This is not the first time that an Apple iWatch concept has surfaced. New details have emerged and it appears Apple is testing curved glass prototypes with manufacturing partner Foxconn (Hon Hai Precision Industry Co).
One company that could be directly involved is the popular Corning Glass brand. Corning currently produces Gorilla Glass for many smartphones and have begun using Lotus Glass for OLED and LCD devices. A new technology that they announced in 2012 could be used on a curved glass display is Corning Willow.
“Corning Willow Glass will help enable thin, light and cost-efficient applications including today’s slim displays and the smart surfaces of the future. The thinness, strength, and flexibility of the glass has the potential to enable displays to be “wrapped” around a device or structure.”
Many of the world’s top selling phones, including the Samsung Galaxy S3, use the Corning Gorilla glass solution. Previous technology required a thicker screen due to the manufacturing process. Willow Glass touts glass that is only 100 microns thick. That is equivalent to only a sheet of standard copy paper. Of course any iWatch will have to support some sort of flash memory, possible Bluetooth radio and a rechargeable battery. Having the ability to use such a thin screen only creates more room for other components and a larger battery for longer life.
All of this including the Corning Willow Glass is pure speculation at this point. Independent pieces from the WSJ and NYT have both reported that Apple has taken the next step and have begun testing designs for the possible iWatch. The NYT report went as far as saying the iWatch would run the same version of iOS as current iPhone and iPads. When I read this it got me wondering about screen size and battery life. Apple has always been cautious with increasing technology that would hamper battery life. A watch that would run a full version of iOS could require a large battery and a bulky look is not very Apple like.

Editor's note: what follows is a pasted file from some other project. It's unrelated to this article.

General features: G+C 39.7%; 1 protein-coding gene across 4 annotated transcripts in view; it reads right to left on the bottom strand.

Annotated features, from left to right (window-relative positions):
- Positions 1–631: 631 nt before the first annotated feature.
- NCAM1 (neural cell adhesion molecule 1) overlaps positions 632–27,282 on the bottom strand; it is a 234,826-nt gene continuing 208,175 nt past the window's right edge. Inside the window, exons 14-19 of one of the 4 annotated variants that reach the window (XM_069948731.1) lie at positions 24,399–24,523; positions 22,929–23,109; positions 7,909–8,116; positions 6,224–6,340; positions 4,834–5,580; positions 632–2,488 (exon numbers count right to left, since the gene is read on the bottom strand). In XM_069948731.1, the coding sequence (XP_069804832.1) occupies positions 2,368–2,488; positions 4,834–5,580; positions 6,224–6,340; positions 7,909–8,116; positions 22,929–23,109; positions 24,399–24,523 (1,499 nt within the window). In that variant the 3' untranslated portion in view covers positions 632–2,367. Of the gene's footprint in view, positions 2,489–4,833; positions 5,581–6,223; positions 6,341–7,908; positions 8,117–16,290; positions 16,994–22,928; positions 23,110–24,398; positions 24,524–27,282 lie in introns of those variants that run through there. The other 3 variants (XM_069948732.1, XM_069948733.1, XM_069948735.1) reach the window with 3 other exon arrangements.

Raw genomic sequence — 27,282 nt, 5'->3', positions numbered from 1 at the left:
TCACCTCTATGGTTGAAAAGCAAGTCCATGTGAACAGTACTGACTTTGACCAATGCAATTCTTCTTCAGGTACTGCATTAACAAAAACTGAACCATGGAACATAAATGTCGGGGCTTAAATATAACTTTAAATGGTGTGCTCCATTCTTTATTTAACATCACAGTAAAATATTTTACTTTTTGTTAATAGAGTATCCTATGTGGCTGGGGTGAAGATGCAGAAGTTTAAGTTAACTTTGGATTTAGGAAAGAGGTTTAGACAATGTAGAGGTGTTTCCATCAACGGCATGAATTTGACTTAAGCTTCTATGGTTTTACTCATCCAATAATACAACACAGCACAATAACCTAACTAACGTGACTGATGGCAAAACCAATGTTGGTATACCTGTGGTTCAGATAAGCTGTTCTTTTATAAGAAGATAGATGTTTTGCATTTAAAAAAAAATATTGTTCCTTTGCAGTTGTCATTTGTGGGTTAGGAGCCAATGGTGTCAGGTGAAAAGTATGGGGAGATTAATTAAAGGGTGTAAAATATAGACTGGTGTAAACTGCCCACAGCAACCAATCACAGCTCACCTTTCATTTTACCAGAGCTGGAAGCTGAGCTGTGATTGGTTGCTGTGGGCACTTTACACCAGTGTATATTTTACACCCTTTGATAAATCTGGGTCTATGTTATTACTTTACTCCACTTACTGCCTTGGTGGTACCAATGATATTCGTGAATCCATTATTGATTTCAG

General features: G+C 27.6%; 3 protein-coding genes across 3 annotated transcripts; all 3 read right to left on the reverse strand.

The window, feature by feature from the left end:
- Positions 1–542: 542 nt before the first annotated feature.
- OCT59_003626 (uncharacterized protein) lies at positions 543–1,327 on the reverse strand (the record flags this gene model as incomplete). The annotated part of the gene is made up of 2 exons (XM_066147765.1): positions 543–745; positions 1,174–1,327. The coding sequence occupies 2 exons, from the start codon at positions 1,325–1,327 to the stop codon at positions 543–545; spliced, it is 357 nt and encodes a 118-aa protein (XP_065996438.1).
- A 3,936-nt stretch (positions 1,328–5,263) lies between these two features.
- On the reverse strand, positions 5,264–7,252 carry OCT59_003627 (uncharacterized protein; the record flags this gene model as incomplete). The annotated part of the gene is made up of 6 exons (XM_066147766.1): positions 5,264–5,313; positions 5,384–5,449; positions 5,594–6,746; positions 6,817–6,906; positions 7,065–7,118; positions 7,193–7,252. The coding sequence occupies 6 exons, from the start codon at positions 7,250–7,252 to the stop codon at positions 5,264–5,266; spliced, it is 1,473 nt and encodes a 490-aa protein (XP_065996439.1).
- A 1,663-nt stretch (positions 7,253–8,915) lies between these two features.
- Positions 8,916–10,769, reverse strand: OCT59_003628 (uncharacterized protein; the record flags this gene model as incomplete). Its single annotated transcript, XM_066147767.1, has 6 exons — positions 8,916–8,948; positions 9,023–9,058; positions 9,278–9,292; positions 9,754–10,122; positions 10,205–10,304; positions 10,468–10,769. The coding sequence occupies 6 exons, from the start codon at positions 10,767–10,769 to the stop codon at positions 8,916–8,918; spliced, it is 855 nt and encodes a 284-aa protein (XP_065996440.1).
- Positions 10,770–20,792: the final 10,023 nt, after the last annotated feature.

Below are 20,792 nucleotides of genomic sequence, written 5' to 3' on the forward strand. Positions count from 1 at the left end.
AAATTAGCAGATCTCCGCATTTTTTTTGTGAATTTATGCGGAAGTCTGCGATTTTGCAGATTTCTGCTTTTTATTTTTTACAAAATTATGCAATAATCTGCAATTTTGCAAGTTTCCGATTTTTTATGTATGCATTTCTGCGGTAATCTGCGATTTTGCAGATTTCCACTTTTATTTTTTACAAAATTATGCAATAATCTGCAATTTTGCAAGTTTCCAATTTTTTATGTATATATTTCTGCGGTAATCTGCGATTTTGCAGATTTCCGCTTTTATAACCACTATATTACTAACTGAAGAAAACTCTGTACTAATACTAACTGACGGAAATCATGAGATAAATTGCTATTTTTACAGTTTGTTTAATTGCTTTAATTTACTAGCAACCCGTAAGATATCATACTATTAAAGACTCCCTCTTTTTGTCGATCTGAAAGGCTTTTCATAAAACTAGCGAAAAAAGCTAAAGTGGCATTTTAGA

I think that an Apple solution would be more like a full version of iOS on certain apps or features. Full Siri integration utilizing Bluetooth to communicate with an existing iPhone or iPad. The view Contacts and music play control of the connected device could be the full iOS versions. Of course functions similar to Pebble’s solution would also be included like reading emails, text messages and seeing caller ID for incoming calls.
The advantage Apple has is they are not working with their gimped API’s that they allow current 3rd parties to use. Apple could have full Siri commands to work with Apple Maps turn by turn directions and other native apps. Tap a dedicated button on the watch to dial a selected contact or to unlock your phone and compose a new email to that selected contact. Setting an alarm could possibly be done on the watch itself or via Siri, but a silent vibrating alarm would also be a nice feature. With a version of iOS the possibilities are endless with full device control.
Of course these are all concepts currently, but there is little doubt Apple is eventually jumping into the watch market and the wearable computing market as a whole.